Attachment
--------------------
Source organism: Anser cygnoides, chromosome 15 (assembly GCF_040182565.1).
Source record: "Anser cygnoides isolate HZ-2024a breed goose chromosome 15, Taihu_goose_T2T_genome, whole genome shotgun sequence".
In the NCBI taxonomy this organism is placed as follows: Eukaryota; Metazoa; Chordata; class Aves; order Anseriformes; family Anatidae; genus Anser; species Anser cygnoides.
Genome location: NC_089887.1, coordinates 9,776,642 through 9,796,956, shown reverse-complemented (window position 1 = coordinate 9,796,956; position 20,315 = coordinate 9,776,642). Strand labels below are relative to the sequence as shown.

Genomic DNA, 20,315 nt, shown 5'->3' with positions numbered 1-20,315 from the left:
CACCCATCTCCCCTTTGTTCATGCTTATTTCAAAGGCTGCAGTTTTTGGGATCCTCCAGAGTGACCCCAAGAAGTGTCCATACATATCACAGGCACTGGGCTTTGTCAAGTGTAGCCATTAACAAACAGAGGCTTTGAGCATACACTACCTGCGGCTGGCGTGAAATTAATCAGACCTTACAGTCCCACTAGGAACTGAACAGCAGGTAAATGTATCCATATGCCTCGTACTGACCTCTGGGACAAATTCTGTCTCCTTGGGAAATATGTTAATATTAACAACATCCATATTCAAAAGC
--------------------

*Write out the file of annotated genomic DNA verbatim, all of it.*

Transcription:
Source organism: Anser cygnoides, chromosome 15 (assembly GCF_040182565.1).
Source record: "Anser cygnoides isolate HZ-2024a breed goose chromosome 15, Taihu_goose_T2T_genome, whole genome shotgun sequence".
In the NCBI taxonomy this organism is placed as follows: Eukaryota; Metazoa; Chordata; class Aves; order Anseriformes; family Anatidae; genus Anser; species Anser cygnoides.
Genome location: NC_089887.1, coordinates 9,776,642 through 9,796,956, shown reverse-complemented (window position 1 = coordinate 9,796,956; position 20,315 = coordinate 9,776,642). Strand labels below are relative to the sequence as shown.

Genomic DNA, 20,315 nt, shown 5'->3' with positions numbered 1-20,315 from the left:
CACCCATCTCCCCTTTGTTCATGCTTATTTCAAAGGCTGCAGTTTTTGGGATCCTCCAGAGTGACCCCAAGAAGTGTCCATACATATCACAGGCACTGGGCTTTGTCAAGTGTAGCCATTAACAAACAGAGGCTTTGAGCATACACTACCTGCGGCTGGCGTGAAATTAATCAGACCTTACAGTCCCACTAGGAACTGAACAGCAGGTAAATGTATCCATATGCCTCGTACTGACCTCTGGGACAAATTCTGTCTCCTTGGGAAATATGTTAATATTAACAACATCCATATTCAAAAGC